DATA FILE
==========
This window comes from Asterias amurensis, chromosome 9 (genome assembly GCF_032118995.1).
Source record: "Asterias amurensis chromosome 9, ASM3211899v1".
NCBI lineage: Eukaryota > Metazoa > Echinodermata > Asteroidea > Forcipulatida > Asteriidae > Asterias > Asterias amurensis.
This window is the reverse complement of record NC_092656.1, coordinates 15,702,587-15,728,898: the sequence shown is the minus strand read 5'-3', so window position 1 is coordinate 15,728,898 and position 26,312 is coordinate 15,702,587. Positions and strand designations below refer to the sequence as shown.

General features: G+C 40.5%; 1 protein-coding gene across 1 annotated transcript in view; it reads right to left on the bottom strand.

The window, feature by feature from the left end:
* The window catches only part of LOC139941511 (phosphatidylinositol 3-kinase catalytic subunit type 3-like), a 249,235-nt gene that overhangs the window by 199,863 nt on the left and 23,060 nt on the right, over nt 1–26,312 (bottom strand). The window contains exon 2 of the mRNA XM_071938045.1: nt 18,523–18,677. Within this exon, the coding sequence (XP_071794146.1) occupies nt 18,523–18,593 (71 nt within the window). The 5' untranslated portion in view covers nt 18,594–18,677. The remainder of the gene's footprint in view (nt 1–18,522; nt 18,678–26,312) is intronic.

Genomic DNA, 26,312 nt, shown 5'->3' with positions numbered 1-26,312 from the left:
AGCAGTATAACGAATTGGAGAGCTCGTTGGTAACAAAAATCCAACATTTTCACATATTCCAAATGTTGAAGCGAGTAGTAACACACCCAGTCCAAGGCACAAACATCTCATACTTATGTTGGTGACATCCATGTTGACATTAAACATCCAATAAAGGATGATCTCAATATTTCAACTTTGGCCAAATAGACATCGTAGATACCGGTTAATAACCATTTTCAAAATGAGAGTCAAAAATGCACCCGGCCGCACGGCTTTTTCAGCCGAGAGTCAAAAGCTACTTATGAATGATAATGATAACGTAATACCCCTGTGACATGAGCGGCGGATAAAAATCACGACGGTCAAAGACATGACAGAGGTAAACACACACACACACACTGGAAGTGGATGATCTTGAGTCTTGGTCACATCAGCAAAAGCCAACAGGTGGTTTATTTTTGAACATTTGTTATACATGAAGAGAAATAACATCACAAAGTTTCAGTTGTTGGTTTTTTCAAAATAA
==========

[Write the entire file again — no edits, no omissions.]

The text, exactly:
This window comes from Asterias amurensis, chromosome 9 (genome assembly GCF_032118995.1).
Source record: "Asterias amurensis chromosome 9, ASM3211899v1".
NCBI lineage: Eukaryota > Metazoa > Echinodermata > Asteroidea > Forcipulatida > Asteriidae > Asterias > Asterias amurensis.
This window is the reverse complement of record NC_092656.1, coordinates 15,702,587-15,728,898: the sequence shown is the minus strand read 5'-3', so window position 1 is coordinate 15,728,898 and position 26,312 is coordinate 15,702,587. Positions and strand designations below refer to the sequence as shown.

General features: G+C 40.5%; 1 protein-coding gene across 1 annotated transcript in view; it reads right to left on the bottom strand.

The window, feature by feature from the left end:
* The window catches only part of LOC139941511 (phosphatidylinositol 3-kinase catalytic subunit type 3-like), a 249,235-nt gene that overhangs the window by 199,863 nt on the left and 23,060 nt on the right, over nt 1–26,312 (bottom strand). The window contains exon 2 of the mRNA XM_071938045.1: nt 18,523–18,677. Within this exon, the coding sequence (XP_071794146.1) occupies nt 18,523–18,593 (71 nt within the window). The 5' untranslated portion in view covers nt 18,594–18,677. The remainder of the gene's footprint in view (nt 1–18,522; nt 18,678–26,312) is intronic.

Genomic DNA, 26,312 nt, shown 5'->3' with positions numbered 1-26,312 from the left:
AGCAGTATAACGAATTGGAGAGCTCGTTGGTAACAAAAATCCAACATTTTCACATATTCCAAATGTTGAAGCGAGTAGTAACACACCCAGTCCAAGGCACAAACATCTCATACTTATGTTGGTGACATCCATGTTGACATTAAACATCCAATAAAGGATGATCTCAATATTTCAACTTTGGCCAAATAGACATCGTAGATACCGGTTAATAACCATTTTCAAAATGAGAGTCAAAAATGCACCCGGCCGCACGGCTTTTTCAGCCGAGAGTCAAAAGCTACTTATGAATGATAATGATAACGTAATACCCCTGTGACATGAGCGGCGGATAAAAATCACGACGGTCAAAGACATGACAGAGGTAAACACACACACACACACTGGAAGTGGATGATCTTGAGTCTTGGTCACATCAGCAAAAGCCAACAGGTGGTTTATTTTTGAACATTTGTTATACATGAAGAGAAATAACATCACAAAGTTTCAGTTGTTGGTTTTTTCAAAATAA